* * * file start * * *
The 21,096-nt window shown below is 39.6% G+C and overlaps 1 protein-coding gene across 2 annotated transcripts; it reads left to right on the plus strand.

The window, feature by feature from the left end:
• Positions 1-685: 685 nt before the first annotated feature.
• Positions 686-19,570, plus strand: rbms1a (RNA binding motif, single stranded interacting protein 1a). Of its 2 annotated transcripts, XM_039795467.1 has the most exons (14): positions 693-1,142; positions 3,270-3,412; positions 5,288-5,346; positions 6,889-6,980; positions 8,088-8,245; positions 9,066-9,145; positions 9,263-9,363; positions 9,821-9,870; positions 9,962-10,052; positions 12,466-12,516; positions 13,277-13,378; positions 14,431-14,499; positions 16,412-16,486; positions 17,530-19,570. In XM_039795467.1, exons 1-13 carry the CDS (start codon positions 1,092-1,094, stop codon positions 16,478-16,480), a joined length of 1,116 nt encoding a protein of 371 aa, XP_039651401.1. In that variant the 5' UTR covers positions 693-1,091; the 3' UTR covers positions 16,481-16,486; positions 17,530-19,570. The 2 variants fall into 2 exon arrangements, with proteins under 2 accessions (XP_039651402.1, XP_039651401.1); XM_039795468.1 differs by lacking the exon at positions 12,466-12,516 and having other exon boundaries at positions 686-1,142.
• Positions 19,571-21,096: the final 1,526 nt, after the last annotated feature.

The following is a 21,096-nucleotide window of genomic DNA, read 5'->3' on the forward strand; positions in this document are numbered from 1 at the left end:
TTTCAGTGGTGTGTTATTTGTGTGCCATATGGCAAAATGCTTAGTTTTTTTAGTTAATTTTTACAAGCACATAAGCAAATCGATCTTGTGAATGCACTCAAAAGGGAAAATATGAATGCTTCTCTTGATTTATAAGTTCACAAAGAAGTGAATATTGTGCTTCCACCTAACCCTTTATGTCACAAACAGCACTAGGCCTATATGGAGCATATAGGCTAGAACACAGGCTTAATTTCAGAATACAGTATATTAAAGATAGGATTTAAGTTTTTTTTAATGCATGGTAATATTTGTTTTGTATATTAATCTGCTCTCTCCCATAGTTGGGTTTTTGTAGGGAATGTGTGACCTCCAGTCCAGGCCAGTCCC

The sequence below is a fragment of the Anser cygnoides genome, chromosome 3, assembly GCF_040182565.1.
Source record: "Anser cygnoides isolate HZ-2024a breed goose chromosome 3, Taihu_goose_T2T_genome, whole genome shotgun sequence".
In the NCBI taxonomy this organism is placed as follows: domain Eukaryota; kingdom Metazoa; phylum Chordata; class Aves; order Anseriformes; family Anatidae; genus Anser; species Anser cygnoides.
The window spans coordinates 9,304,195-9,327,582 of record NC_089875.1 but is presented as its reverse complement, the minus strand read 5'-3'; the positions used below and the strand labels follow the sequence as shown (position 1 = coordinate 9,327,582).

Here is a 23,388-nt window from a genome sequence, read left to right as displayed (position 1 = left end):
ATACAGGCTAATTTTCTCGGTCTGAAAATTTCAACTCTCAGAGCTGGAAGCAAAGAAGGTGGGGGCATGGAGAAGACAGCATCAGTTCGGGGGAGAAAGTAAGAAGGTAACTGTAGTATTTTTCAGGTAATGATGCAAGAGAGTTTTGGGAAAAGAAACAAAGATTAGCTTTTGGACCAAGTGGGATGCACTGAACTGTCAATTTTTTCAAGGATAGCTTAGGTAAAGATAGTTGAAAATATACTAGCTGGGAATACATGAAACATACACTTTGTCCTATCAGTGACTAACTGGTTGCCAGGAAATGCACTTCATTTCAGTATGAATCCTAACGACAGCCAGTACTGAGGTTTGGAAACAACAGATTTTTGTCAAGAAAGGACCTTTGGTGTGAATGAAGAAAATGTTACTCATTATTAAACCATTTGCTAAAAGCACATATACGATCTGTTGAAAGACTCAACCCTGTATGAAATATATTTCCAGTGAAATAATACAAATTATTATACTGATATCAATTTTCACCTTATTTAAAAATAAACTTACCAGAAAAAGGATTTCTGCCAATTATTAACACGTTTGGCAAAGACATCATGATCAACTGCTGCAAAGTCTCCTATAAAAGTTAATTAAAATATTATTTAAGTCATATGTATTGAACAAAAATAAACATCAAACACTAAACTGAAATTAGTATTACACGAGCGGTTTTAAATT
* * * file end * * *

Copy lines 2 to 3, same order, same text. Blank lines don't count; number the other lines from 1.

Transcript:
The window, feature by feature from the left end:
• Positions 1-685: 685 nt before the first annotated feature.